John Wilson Carmichael was a British painter, born in Newcastle-upon-Tyne on 9 January 1800. His father was a ship’s carpenter and as a youth he was apprenticed to a shipbuilder.
He was sent to be a sailor while still a boy, before returning to Newcastle at the age of 16 where he became an apprentice for the firm of Farrington Brothers, who were shipwrights and joiners in Newcastle. The Farrington brothers were interested in art, and spotted that John had talent, which they encouraged. He decided to become a professional artist and established his painting workshop at the age of 23, when he shared premises with the landscape painter Thomas Richardson Senior in Blackett Street, Newcastle.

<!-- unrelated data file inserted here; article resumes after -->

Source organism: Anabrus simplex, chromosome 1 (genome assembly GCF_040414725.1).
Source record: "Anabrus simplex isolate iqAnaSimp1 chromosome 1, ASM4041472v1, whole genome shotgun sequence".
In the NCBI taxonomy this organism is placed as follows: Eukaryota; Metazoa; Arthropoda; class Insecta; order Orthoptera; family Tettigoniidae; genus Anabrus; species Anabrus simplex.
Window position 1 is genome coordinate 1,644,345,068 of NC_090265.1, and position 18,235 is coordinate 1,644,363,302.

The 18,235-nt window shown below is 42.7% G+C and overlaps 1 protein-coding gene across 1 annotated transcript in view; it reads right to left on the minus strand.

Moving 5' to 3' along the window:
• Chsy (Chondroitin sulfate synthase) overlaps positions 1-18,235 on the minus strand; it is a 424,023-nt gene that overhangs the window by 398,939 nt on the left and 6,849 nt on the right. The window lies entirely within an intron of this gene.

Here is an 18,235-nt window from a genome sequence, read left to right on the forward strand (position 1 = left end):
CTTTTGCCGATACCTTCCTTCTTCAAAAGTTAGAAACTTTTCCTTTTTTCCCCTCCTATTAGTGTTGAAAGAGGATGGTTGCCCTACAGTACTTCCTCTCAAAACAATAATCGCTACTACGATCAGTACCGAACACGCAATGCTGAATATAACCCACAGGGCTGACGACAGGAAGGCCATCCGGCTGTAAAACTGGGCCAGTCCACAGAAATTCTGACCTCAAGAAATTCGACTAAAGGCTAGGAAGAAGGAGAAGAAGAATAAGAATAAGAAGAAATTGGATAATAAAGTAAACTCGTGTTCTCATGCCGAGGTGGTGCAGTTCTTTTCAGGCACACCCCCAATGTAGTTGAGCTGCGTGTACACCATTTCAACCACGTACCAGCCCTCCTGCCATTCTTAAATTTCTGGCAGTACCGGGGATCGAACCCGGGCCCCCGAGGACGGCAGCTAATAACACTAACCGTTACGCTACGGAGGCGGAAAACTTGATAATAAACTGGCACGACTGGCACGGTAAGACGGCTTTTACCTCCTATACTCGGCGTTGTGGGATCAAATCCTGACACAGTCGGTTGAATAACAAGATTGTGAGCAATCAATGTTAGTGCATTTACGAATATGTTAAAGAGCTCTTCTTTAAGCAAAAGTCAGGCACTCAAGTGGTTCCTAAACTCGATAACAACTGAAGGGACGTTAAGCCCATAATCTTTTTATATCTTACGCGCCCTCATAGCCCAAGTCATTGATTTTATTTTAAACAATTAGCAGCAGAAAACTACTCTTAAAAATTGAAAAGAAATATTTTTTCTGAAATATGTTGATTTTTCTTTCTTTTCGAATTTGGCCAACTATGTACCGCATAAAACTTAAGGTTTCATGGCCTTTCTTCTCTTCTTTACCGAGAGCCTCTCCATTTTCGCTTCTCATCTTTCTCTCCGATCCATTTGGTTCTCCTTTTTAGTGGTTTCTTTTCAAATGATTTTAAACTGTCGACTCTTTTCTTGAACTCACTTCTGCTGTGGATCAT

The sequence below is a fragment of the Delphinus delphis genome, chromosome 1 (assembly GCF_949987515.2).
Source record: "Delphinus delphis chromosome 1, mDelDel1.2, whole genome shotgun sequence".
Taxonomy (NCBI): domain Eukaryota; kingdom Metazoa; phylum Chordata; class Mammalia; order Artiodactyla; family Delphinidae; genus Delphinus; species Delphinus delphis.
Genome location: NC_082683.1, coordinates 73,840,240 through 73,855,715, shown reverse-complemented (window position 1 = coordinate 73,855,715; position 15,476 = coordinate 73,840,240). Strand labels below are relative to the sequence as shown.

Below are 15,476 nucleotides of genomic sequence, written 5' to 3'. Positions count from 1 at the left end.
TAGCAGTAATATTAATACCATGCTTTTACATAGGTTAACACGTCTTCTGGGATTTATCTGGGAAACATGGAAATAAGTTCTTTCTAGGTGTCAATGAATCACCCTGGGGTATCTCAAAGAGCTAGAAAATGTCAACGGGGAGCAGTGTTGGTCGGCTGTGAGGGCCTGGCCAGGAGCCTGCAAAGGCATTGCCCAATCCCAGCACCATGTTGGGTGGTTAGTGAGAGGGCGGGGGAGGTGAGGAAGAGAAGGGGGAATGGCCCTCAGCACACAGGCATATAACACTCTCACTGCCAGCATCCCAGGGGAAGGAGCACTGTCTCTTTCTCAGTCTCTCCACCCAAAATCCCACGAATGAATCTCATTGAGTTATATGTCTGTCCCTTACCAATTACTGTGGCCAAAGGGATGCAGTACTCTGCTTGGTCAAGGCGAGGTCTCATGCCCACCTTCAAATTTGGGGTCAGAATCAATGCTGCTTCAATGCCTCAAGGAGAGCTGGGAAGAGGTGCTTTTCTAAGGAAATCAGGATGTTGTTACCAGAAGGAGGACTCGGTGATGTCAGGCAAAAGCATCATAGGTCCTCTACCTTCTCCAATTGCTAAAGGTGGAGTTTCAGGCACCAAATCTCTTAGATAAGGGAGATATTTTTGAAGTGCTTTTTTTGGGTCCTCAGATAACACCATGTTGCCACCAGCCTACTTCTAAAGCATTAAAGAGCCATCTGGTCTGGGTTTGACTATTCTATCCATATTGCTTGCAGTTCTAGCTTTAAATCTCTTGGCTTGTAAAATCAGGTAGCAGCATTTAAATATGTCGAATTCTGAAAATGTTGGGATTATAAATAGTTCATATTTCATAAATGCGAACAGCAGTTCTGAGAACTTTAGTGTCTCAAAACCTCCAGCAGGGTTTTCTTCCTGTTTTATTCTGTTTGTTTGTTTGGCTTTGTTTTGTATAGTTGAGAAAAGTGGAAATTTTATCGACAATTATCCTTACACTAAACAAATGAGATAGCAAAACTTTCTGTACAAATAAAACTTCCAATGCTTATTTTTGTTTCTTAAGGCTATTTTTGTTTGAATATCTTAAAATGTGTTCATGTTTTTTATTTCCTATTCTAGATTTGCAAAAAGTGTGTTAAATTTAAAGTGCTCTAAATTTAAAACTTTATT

Carmichael did not remain long in Newcastle but chose to travel throughout Italy. By 1847 he had returned to Britain and set up his studio in London. He was a regular exhibitor of marine works at both the Royal Academy between 1835 and 1859 and the British Institution between 1846 and 1862. He returned to sea to participate officially in the Baltic theatre of the Crimean War in both 1854 and 1855 and much of his work there was published as engravings in the Illustrated London News.
The National Maritime Museum, London, has his very large canvas of the 1855 bombardment of the Russian fortress of Sveaborg (now in Finland) and a large pair of pictures of HM Ships Erebus and Terror in the Antarctic and New Zealand during Captain James Clarke Ross’s Southern Ocean expedition of 1839–43.
He contributed in image and prose to volumes on marine art but gave up painting and retired to Scarborough, where he died, after the early death of his son